Real gross domestic product (GDP) growth for the second quarter has been revised downward from 3.3% to 2.8% — still a respectable pace. Of more importance, key sectors of the economy weakened considerably during the third quarter and the economy is entering the final quarter of the year in troublesome condition, despite recent declines in oil prices.
The housing sector continues to pull the U.S. economy downward. Housing-related weakness is progressively spreading to other sectors, and credit-market constraints are weighing on virtually all components of spending except for outlays by the federal government.
Consumer spending, accounting for about 70% of overall GDP, has been flagging badly as the special stimulus from the personal tax rebates has run out of steam, as job losses have accumulated and as wealth losses in housing and the stock market have weighed on consumer confidence/sentiment and discretionary spending.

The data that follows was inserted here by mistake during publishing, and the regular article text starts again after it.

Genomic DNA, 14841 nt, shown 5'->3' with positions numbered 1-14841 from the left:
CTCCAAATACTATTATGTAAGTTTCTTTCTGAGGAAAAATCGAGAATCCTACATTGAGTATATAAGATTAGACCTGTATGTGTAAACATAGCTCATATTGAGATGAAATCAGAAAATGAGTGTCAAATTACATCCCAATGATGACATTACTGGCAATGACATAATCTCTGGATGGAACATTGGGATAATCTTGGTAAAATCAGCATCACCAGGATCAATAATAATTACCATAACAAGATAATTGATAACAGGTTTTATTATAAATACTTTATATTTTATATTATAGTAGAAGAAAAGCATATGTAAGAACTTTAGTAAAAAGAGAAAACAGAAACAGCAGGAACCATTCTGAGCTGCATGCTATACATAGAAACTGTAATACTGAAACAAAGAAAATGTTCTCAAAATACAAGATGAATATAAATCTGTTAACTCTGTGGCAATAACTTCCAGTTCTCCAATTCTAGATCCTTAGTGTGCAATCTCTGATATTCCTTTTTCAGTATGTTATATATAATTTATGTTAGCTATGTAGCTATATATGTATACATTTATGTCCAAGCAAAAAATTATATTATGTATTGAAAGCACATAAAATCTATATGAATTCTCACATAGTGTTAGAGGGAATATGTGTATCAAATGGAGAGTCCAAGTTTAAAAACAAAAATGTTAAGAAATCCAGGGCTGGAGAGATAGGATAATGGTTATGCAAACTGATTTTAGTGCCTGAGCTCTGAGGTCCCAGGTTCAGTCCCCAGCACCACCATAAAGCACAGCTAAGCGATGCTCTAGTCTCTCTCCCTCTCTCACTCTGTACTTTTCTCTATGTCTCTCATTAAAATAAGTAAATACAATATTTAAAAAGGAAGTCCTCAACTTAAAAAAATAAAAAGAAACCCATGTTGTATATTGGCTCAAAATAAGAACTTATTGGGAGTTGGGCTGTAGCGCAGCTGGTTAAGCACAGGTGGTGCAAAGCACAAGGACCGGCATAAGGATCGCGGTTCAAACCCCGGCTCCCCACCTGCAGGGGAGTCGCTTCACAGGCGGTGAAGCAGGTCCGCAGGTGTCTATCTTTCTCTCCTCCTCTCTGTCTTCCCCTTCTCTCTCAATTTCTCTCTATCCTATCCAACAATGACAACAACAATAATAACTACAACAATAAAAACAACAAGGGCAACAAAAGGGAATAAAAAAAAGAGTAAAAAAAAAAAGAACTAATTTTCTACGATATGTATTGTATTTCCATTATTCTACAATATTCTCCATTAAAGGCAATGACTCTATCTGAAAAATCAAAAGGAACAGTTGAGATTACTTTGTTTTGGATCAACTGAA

Indeed, real disposable income has been declining in recent months and it’s now pretty clear that real personal consumption expenditures contracted in the third quarter — the first quarterly setback since 1991. Plummeting auto sales are an important part of that story.
The confidence of nonfarm nonresidential businesses also has been shaken badly and recent indictors point to a manufacturing sector in recession and systematic declines in commercial construction as well.
It’s now likely that nonresidential fixed investment, in total, will slip into the red zone in the third quarter of the year and that overall GDP growth will be around zero for that quarter — a percentage point below our most recent baseline forecast.